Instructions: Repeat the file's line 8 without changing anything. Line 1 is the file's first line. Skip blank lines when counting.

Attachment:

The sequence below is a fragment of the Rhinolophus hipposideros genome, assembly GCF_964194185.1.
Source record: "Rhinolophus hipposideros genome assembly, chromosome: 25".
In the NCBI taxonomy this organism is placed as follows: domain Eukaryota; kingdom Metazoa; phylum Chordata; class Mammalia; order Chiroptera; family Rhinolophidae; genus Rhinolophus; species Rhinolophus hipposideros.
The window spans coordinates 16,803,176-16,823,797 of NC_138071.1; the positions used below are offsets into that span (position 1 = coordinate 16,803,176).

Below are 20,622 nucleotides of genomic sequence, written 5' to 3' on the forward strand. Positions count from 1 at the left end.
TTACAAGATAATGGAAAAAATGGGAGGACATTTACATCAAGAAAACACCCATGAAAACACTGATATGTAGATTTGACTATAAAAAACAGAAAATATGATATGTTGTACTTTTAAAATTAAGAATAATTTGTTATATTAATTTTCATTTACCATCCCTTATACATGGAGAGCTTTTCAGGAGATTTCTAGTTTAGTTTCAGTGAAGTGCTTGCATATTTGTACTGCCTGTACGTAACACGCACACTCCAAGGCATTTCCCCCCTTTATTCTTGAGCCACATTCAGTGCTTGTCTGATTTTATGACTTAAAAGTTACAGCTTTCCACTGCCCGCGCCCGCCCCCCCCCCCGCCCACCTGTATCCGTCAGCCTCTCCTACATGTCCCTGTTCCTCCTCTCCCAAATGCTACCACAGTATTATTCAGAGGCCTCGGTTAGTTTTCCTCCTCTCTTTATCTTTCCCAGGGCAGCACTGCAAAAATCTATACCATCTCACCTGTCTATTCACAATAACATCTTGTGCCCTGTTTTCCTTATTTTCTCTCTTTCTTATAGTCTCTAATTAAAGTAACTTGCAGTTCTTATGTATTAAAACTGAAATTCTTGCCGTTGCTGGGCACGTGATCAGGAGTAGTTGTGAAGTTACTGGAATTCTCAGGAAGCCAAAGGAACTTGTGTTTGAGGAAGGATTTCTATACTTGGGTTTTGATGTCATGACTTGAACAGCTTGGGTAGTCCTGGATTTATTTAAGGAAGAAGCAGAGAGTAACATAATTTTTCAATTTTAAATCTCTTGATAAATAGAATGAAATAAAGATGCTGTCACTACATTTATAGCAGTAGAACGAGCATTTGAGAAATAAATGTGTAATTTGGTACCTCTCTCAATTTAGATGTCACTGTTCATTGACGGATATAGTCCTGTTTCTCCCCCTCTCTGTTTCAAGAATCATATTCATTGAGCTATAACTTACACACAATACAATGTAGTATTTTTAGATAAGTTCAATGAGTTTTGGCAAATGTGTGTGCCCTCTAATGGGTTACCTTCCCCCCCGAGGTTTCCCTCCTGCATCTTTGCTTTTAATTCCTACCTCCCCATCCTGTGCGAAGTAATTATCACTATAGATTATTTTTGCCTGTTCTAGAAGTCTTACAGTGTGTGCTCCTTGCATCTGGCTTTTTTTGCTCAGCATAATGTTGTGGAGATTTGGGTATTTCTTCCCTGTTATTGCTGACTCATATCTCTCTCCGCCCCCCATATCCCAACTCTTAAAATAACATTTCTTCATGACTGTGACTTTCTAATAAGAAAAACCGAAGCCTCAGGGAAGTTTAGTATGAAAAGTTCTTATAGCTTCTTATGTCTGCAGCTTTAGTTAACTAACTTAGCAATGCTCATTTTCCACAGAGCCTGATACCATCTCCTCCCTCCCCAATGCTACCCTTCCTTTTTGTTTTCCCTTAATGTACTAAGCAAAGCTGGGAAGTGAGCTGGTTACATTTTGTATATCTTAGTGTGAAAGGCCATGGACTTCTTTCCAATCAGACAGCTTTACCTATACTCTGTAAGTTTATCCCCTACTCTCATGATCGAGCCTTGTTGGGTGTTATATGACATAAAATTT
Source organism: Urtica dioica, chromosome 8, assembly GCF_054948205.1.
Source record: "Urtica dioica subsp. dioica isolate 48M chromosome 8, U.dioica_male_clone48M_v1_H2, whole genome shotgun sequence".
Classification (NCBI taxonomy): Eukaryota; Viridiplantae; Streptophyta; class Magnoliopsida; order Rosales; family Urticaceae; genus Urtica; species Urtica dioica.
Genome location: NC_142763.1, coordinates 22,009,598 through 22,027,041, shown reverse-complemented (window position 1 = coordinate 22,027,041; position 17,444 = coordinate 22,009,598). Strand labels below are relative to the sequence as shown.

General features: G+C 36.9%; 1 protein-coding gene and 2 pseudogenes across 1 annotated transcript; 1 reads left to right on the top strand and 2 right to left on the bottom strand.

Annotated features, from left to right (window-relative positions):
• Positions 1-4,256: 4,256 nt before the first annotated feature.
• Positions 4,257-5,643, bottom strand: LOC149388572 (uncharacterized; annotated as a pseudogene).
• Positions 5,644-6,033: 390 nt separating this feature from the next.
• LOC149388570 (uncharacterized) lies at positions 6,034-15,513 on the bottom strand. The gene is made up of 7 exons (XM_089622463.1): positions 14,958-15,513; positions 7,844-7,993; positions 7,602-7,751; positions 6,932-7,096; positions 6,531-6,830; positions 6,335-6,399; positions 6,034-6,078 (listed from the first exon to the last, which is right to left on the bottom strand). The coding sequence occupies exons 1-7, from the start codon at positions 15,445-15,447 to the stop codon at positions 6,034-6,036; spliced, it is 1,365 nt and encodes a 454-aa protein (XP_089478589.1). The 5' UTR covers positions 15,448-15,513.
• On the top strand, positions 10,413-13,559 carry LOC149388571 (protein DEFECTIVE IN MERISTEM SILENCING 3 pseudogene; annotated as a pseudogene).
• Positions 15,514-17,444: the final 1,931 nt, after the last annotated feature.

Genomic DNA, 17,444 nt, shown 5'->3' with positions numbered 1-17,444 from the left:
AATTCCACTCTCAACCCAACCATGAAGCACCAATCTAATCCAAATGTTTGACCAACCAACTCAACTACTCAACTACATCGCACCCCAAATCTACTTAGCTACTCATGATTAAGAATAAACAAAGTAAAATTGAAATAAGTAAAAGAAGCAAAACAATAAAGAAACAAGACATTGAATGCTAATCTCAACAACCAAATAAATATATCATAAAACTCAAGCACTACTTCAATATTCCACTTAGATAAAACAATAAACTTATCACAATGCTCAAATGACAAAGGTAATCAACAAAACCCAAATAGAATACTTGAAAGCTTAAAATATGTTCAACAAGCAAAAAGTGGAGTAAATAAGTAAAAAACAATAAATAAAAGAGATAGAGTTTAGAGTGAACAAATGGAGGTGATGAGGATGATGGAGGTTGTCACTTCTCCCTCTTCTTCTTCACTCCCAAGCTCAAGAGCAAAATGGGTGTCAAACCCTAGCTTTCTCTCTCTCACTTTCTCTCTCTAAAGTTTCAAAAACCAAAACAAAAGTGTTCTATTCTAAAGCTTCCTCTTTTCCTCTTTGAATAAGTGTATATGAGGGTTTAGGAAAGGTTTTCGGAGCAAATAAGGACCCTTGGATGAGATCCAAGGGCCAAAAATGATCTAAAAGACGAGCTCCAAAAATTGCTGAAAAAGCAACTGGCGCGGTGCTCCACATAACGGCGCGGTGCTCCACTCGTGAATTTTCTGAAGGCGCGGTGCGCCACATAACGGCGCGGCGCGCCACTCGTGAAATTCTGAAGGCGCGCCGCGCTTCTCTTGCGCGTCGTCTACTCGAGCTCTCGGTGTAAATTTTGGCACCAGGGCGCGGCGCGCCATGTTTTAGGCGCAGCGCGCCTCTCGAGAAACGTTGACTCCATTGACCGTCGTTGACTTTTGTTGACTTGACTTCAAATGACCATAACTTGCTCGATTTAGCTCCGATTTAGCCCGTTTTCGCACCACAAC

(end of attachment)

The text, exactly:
Source record: "Urtica dioica subsp. dioica isolate 48M chromosome 8, U.dioica_male_clone48M_v1_H2, whole genome shotgun sequence".